I stepped down gingerly from the engine room, walked through the eerie silence of the infirmary, turned a corner and entered a dressing room, and was confronted by the rather unsettling sight of Mr. Spock himself. Leonard Nimoy was in makeup, ears and eyebrows and one-piece pullover and all, and it took an effort to remember that this was the same Leonard Nimoy I'd just seen playing a San Francisco psychiatrist in "Invasion of the Body Snatchers," and that there were not actually any half-human, half-Vulcans to be interviewed - no, not even at Paramount.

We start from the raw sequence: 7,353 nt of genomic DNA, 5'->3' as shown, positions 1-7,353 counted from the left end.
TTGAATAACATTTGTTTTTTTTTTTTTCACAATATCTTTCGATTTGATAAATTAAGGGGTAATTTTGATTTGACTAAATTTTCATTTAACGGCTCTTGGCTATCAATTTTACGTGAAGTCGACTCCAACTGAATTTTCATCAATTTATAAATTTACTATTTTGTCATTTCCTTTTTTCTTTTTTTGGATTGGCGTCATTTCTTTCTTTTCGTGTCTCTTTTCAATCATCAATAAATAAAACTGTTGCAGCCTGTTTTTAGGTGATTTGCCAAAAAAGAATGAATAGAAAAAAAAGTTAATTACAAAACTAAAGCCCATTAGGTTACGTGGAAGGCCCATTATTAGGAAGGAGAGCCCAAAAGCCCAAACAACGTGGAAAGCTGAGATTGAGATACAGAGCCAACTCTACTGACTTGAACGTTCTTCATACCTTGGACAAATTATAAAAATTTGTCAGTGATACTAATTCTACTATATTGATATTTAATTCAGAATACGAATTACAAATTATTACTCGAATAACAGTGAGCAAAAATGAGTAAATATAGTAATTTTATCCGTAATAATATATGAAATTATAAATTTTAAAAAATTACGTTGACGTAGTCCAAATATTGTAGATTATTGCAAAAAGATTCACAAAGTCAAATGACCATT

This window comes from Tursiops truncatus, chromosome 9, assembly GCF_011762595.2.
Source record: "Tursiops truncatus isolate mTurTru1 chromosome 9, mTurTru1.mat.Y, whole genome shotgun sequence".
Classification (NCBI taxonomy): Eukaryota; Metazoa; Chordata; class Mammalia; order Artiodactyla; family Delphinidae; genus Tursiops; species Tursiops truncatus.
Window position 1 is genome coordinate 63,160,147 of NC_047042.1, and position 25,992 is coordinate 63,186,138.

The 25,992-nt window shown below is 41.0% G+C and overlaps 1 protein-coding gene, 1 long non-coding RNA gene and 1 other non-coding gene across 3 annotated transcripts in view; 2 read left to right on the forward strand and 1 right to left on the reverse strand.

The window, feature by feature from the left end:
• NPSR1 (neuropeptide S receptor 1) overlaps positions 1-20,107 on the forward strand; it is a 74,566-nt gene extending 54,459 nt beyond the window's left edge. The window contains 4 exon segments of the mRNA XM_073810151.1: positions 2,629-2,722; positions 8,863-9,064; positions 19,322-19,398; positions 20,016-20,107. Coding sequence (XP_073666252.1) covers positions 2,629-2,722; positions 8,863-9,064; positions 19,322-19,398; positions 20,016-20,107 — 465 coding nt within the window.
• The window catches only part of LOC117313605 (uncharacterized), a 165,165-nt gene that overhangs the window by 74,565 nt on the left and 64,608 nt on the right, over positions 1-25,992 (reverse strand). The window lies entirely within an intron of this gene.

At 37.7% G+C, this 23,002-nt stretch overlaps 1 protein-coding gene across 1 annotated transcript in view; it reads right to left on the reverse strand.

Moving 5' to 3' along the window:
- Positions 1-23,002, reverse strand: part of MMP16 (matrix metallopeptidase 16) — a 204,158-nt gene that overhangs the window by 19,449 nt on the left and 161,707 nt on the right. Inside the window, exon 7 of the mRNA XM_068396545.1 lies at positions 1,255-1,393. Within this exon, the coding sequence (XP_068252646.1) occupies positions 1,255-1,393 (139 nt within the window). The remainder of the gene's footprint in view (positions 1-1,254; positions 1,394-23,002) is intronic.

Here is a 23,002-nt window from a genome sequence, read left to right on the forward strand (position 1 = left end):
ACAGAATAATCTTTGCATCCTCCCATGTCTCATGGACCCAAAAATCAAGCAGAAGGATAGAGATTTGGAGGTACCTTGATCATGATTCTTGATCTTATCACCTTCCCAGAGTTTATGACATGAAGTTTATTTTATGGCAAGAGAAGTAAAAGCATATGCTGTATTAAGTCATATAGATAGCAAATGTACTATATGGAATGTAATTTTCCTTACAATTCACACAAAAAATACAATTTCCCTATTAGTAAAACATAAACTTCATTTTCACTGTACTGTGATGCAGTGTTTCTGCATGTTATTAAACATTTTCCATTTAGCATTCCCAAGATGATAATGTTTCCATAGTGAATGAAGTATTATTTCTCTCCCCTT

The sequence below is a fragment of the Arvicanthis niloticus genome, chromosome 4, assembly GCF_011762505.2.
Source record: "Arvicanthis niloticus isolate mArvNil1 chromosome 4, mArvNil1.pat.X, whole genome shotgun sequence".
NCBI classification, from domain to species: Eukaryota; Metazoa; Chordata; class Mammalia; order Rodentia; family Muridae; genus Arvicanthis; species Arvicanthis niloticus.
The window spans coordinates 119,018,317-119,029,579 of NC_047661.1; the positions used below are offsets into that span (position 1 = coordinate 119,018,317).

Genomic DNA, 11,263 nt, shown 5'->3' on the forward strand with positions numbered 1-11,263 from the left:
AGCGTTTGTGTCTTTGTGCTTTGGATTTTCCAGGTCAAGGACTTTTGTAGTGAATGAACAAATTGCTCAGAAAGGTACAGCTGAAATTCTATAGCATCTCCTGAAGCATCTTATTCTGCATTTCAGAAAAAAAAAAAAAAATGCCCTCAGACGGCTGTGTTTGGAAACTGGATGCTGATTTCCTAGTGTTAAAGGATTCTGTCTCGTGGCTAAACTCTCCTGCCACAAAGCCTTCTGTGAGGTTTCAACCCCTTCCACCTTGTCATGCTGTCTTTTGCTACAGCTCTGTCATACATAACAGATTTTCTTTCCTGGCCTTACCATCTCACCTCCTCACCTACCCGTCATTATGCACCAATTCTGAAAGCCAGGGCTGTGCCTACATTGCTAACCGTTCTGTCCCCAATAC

Nimoy's Vulcan half was terrific: Whoever thought up that makeup and the pointed ears created one of the unforgettable TV images of the last decade. His human half wasn't doing too well; Nimoy had a cold. "Feed a cold and starve a fever," Nimoy said, ordering our lunch from an aide. Not exactly the first words you'd expect from, Mr. Spock.

There have been so many different efforts to get "Star Trek" off the ground once again, after it lost the TV ratings battle while winning the hearts of millions of Trekkies, that I asked Nimoy if he could describe them for me.

"It's a series of complicated stories," he said.

"Paramount at one time wanted to anchor a new fourth TV network with 'Star Trek,' and they asked me to do the two-hour pilot movie and appear on five of the other 20 shows. I couldn't see doing a part-time Mr. Spock, and so I said no. Then there were stories that I thought I was caged by the role; I was trapped, I'd had a break down...all a lot of fantasy.